Katie Kelly OAM is an Australian Paralympic Gold Medallist and had the honour of winning Australia’s first medal at the Rio Paralympics where Paratriathlon (vision impaired class) made its debut. She is also the Founder and Director of Sport Access Foundation, providing grants for Australian children living with a disability. Katie has worked in consumer sports marketing for over 15 years with organisations as Australian Paralympic Committee, NRL, ANZ Stadium and Tabcorp. Katie is now also working at BlueScope in the Social Impact and Inclusion team.
Katie is passionate about promoting inclusiveness for Australians living with a disability. She has worked with a number of community organisations including Blind Cricket Australia, Australian Deaflympic Team, as well as initiating professional fun runs in regional NSW and was involved in setting up the Darwin Parkrun. Katie is also on the Board of Deaf Sports Australia and is an Ambassador for the Royal Deaf Blind Institute for Children and Usher Kids Australia.
Katie also won the World Championships in Rotterdam 2017, and the World Championship in Chicago, 2015. Most recently, in 2018, Katie finished third in her third World Championships on the Gold Coast.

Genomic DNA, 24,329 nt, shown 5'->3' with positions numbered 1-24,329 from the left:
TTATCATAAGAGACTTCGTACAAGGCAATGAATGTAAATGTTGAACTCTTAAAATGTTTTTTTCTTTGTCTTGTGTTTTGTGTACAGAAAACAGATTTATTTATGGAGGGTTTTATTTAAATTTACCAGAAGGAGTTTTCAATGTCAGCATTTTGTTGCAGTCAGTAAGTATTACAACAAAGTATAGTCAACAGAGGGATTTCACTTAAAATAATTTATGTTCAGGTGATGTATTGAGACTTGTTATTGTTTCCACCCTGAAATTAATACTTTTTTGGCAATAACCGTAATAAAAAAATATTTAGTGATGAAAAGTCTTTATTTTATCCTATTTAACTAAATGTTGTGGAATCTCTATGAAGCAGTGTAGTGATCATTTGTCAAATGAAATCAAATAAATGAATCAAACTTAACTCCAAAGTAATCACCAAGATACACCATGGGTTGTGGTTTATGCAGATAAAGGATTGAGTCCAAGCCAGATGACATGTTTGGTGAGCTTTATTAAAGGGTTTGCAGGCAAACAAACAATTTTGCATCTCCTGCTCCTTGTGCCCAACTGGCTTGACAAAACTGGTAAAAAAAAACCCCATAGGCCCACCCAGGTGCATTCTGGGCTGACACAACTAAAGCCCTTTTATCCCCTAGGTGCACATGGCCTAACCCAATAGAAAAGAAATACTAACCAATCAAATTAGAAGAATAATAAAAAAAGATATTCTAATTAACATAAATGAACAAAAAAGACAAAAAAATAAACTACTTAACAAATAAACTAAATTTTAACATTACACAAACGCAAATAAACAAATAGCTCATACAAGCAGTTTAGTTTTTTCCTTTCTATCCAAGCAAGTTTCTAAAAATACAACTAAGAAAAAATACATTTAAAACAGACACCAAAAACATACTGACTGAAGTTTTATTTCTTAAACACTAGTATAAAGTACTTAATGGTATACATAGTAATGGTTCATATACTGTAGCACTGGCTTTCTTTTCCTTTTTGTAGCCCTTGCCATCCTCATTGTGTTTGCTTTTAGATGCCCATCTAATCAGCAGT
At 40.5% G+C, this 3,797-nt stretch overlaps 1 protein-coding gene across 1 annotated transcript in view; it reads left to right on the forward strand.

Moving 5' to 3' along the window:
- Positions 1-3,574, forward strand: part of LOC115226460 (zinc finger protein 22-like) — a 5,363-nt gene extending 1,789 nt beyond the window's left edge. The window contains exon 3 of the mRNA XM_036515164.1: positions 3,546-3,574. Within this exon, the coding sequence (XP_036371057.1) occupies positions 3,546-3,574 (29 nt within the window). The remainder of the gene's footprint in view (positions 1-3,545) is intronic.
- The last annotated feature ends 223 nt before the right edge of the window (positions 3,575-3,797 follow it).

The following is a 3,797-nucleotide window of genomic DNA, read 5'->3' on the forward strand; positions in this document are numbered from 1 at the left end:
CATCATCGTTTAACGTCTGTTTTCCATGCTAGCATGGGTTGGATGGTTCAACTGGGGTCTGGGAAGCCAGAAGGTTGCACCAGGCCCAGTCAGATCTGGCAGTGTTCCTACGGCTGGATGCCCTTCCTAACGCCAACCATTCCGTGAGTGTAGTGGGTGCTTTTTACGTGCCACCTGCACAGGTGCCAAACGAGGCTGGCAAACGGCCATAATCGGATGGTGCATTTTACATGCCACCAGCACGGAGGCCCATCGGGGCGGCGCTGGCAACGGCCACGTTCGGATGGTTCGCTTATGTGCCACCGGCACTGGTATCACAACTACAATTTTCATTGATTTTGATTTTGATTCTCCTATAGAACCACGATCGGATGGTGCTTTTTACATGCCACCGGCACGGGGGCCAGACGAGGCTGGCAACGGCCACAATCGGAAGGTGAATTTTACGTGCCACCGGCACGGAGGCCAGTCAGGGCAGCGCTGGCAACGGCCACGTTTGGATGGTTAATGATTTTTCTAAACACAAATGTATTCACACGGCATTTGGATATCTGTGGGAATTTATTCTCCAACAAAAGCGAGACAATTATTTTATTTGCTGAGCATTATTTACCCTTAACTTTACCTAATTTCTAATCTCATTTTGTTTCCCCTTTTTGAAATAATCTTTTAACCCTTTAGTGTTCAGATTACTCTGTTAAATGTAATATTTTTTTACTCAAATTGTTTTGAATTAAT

Katie's experience of being born with profound hearing loss, diagnosed at the age of 5 years, and then at 22 years of age being confirmed she had the condition Usher Syndrome resulting in hearing and eye sight loss, provides a unique position to share the challenges of managing a disability in the modern workplace.
Katie talks about real life examples of employers attitudes and at times appalling lack of sensitivity around her condition. What is interesting is to hear her describe her efforts to hide her disability, and she explains that it took her a long time to realise it wasn't she that needed to modify but rather the workplace.
Katie's passion for gender equality particularly in women's sport was evident from a young age when at 15 years she would write to the Toowoomba Chronicle seeking explanations on the lack of women's sport coverage. This would later be published in the Australian Sports Commission Active Women's newsletter.
An individual with a strong sense of social justice and has had a determination in her own small way to improve the opportunities for women in sport, and more recently for young children to access sport that are living with a disability.
An extremely rare genetic disorder that Is a leading cause of deafblindness and is at present incurable.
Hearing loss leading to deafness, loss of vision leading to blindness as well as balance problems and speech difficulties.
Approx 3% to 6% of all children who are deaf and another 3% to 6% of children who are hard-of-hearing have Usher Syndrome.
In developed countries such as the United States and Australia about 4:100,000 births have Usher Syndrome.